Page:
LDAP : Basic of Open LDAP: Introduction to LDAP

What is LDAP?

LDAP stands for Lightweight Directory Access Protocol. As the name suggests, it is a lightweight client-server protocol for accessing directory services, specifically X.500-based directory services. LDAP runs over TCP/IP or other connection oriented transfer services.

X.500 is a model for Directory Services in the OSI concept. It contains namespace definitions and the protocols for querying and updating the directory. However, X.500 has been found to be overkill in many situations. Enter LDAP. Like X.500 it provides a data/namespace model for the directory and a protocol. However, LDAP is designed to run directly over the TCP/IP stack.

In plain and simple terms, its a database whereby it has all the details of all of organizations, individuals, and other resources such as files and devices in a network, whether on the Internet or on corporate intranet and whether or not you know the domain name, IP address, or geographic whereabouts. An LDAP directory can be distributed among many servers on a network, then replicated and synchronized regularly. An LDAP server is also known as a Directory System Agent (DSA). Its a not a relational database. Outlook and other email programs uses LDAP to search for a recipient in an organization.

Why its a directory?

A directory is similar to a database, but tends to contain more descriptive, attribute-based information. The information in a directory is generally read much more often than it is written. Directories are tuned to give quick-response to high-volume lookup or search operations. They may have the ability to replicate information widely in order to increase availability and reliability, while reducing response time.

A directory is a specialized database designed for frequent queries but infrequent updates. Unlike general databases they don’t contain transaction support or roll-back functionality. Directories are easily replicated to increase availability and reliability. When directories are replicated, temporary inconsistencies are allowed as long as they get synchronized eventually.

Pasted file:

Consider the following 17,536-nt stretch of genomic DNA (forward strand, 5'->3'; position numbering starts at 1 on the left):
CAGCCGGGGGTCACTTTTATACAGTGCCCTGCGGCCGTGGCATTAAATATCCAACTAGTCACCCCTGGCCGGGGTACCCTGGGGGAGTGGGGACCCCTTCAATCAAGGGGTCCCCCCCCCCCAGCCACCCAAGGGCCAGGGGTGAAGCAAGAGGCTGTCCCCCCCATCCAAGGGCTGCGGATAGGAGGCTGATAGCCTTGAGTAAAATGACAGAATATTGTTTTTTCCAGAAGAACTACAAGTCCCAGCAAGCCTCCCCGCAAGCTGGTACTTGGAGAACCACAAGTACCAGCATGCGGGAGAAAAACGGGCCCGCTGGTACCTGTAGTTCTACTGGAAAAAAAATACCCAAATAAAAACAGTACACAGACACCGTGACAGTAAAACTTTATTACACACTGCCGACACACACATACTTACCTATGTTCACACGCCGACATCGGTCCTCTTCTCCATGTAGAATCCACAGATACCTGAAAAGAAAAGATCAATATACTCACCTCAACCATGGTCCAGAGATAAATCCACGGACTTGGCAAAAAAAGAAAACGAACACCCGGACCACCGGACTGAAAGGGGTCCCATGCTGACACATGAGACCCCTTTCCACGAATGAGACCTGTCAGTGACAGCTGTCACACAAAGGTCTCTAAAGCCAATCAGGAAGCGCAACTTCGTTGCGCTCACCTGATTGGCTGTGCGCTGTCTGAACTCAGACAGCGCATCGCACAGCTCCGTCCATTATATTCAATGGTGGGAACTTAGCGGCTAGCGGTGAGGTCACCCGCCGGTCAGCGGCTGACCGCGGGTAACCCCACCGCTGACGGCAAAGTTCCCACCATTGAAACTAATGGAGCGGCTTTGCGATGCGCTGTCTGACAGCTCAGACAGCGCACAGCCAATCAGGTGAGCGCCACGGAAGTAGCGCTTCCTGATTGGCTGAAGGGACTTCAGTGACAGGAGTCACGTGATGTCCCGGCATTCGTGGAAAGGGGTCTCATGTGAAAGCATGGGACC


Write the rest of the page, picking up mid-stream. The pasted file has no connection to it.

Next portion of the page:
Information is structured

All information inside a directory is structured hierarchically. Even more, if you want to enter data inside a directory, the directory must know how to store this data inside a tree. Lets take a look at a fictional company and an Internet-like tree.

To name nodes, LDAP uses a naming scheme. Most LDAP distributions (including OpenLDAP) already contain quite a number of predefined (and general approved) schemas, such as the inetOrgPerson, or a frequently used schema to define users which Unix/Linux boxes can use, called posixAccount. Note there are GUI web based tools to make managing LDAP painless.


The main benefit of using LDAP is that information for an entire organization can be consolidated into a central repository.

For example, rather than managing user lists for each group within an organization, LDAP can be used as a central directory accessible from anywhere on the network. And because LDAP supports Secure Sockets Layer (SSL) and Transport Layer Security (TLS), sensitive data can be protected from prying eyes.

LDAP also supports a number of back-end databases in which to store directories. This allows administrators the flexibility to deploy the database best suited for the type of information the server is to disseminate. Because LDAP also has a well-defined client Application Programming Interface (API), the number of LDAP-enabled applications are numerous and increasing in quantity and quality.

  • LDAP is an open standard: 
  • LDAP is a network protocol.

  • LDAP is ubiquitous.

  • Directory databases include accounts.

  • LDAP data is object-oriented and encourages heavy reuse.

  • LDAP servers are small, simple, and easy to maintain.

  • LDAP is optimized for rapid search and retrieval.

  • LDAP databases can be massive and secure.

  • LDAP enables the internationalization of data.


Why LDAP is called lightweight?

LDAP is called lightweight because it is a smaller and easier protocol which was derived from the X.500 DAP (Directory Access Protocol) defined in the OSI network protocol stack.

Is there Graphical editors for LDAP ?

Yes, There are many GUI based tool for LDAP.

Some of them are :

–  GQ
– Java LDAP Browser/Editor
– Softerra LDAP Browser

For step by step LDAP installation and configuration Click here 


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Satya Prakash

VOIP Expert: More than 8 years of experience in Asterisk Development and Call Center operation Management. Unique Combination of Skill Set as IT, Analytics and operation management.

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